Fighting Back Against Credit Card Companies

by Attorney David Grossack –

How to Fight Back When Credit Card Companies Start Chasing You

Credit card companies have made themselves indispensable to most Americans, but they have also become a source of considerable aggravation, engaging in quite predatory behavior by charging high interest rates, over-limit fees, late fees and, of course, membership fees.

They engage in bulling tactics when you are late. They’ll repeatedly call your cell phone when you are driving, use automatic dialing machines, hire callers with voices like ghetto thugs, and use most vile collection agencies who have scruples. They’ll call you three times a day every day of the week to get your money.

People chased by credit card companies (or their lawyers, collection agencies, or debt buyers) are usually sickly, elderly, or lost a job or a business or just down on their luck.

They are allowed to charge high interest rates because states like Delaware and South Dakota permit interest rates to be anything the credit card company wants it to be, and have no usury laws that apply to credit cards. The U. S. Supreme Court has said that all other stases have to accept the rates charged by these companies.

One South Dakota company charges 79% interest.

Not long ago, a superior court judge in Salem, Massachusetts refused to uphold a Citibank claim for 54% interest, issuing an opinion that anything above 18% is unconscionable. Unfortunately, the state appraisals court came to Citibank’s rescue and overturned the decision.

Nevertheless, I would urge readers to seek a jury trial every time a credit card company sues claiming an interest rate over 16%, and raise a defense of unconscionability.

But before it gets that far, first look for your credit card membership agreement when you finally decide that you don’t want to pay them anymore. That agreement gives you the address to write to when you have important business with them.

Send them a letter like this (mark it Exhibit “A”):

Dear _______ Bank:

I am writing to change the terms and conditions of my contract with you.
From now on, my APR (annural percentage rate) is 0%.
You agree to accept $10 a month from me to pay off the balance and to undertake no further collection action so long as I continue to send in $10 or more a month.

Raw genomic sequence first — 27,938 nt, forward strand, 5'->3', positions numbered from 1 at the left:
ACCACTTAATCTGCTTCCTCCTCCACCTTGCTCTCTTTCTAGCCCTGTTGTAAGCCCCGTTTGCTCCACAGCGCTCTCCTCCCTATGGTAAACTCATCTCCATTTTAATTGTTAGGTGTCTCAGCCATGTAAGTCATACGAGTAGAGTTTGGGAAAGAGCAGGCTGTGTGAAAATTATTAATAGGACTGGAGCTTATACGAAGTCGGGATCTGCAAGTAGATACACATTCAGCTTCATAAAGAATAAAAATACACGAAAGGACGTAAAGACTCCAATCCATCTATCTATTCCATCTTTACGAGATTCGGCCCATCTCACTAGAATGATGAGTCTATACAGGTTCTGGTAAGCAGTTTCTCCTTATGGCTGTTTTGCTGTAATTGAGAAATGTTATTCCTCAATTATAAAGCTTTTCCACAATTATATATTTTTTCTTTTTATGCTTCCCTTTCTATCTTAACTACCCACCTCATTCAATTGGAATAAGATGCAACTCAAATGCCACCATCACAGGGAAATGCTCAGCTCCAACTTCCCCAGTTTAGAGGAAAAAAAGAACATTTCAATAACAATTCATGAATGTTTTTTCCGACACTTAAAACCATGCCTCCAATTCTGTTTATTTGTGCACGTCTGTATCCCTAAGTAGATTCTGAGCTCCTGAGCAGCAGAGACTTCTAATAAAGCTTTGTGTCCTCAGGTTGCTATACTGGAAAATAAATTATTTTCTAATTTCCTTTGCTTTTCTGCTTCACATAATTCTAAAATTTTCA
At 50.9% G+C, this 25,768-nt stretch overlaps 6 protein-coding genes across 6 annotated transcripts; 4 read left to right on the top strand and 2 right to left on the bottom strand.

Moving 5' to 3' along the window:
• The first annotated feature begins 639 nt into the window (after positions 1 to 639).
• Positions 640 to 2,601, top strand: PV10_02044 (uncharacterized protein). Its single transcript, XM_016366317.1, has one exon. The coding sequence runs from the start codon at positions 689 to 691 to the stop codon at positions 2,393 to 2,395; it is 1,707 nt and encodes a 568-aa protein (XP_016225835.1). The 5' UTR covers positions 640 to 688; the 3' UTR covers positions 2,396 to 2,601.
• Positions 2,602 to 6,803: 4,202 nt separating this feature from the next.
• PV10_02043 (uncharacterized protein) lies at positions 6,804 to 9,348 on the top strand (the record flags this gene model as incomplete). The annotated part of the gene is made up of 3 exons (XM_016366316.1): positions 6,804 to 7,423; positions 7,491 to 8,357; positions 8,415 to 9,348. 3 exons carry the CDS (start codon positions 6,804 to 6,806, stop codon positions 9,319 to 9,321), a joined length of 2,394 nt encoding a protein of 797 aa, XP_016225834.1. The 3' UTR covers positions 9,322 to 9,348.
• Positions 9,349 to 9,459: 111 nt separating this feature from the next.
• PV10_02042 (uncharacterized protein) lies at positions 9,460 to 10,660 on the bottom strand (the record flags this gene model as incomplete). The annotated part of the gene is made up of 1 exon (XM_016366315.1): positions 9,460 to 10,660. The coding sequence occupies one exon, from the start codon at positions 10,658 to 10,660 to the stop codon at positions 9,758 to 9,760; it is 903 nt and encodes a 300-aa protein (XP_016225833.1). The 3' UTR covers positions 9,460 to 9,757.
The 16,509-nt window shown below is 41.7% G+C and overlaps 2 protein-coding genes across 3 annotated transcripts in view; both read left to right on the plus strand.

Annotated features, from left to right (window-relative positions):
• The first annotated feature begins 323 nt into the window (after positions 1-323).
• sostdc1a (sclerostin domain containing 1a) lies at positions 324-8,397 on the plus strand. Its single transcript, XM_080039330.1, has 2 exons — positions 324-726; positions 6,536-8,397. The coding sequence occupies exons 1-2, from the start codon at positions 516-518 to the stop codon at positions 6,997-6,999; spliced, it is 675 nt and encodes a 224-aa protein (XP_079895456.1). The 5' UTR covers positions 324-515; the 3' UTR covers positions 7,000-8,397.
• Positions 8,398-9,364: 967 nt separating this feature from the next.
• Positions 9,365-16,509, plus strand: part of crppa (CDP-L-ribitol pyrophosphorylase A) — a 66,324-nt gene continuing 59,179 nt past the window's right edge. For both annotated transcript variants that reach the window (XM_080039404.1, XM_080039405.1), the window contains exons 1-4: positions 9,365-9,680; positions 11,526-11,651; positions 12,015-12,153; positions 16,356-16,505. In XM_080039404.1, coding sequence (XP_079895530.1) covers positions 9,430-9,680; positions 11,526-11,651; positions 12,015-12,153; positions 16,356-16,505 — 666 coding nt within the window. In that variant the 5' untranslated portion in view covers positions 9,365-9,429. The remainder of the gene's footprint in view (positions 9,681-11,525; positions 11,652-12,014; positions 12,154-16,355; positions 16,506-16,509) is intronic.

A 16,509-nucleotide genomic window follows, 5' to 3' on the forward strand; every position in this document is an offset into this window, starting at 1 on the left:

You agree not to report me to a credit reporting agency.
I enclose $50 towards my bill.
Should you violate this new agreement, you agree to be liable for $15,000 for each violation.

Douglas Debtor

Write on the back of the check “payee agrees to the terms and conditions attached as Exhibit “A.” Staple the check to the letter.

The credit card company will cash the check and ignore the letter. Be sure you have a copy or the check (both sides) and of the letter.

If past experience is any predictor, they will cash the check.

Now when they come to recover their bill, you have a defense and a counterclaim. You may not win, but if you plead and argue your case properly and demand a jury trial, the credit card company will either compromise or give up.

In one case, the author insisted on taking the deposition of the president of the credit card company.

The lawyers just dismissed the case. It was over.

When you are sued, you have the right to pose written questions called “interrogatories” to the other side.

There are some questions the credit card company just doesn’t want to answer. I have seen them dismiss cases rather than answer the questions.

Similarly, requesting certain documents has made them walk away.

Very often, credit card companies will refer your account to a collection agency or to collection lawyers who don’t know what they are doing.

Sometimes they’ll sue a consumer after the statute of limitations is over. They recently did that to one of my clients and because that violated numerous state and federal laws, I obtained a monetary settlement for my client.

Sometimes they’ll continue to contact a client who is represented by a lawyer. One law firm did that to the same client of mine twice in the same case. They ended up paying us twice.

Sometimes they’ll call too many times even after you ask them to stop. This has resulted in settlement for our clients, too.
It is also against the law to tell relatives and friends about the alleged debt. Nevertheless, they do it. This works out well for me and my clients.

Recently, a court decision came down in a federal court in Massachusetts when a debt buyer sued a woman in the wrong court. Under federal law, debt collection lawyers sue a consumer in the court closest to where she lives. They didn’t. She won money.

So you have rights, and there are strategies you can use to tame credit card companies and the bullies who work for them.

Don’t put up with them. Fight back.

The author is in private practice in Newton and Hull, Massachusetts. He is experienced in representing and advising credit card debtors as well as collection agencies. You can call him at (617) 965-9300.

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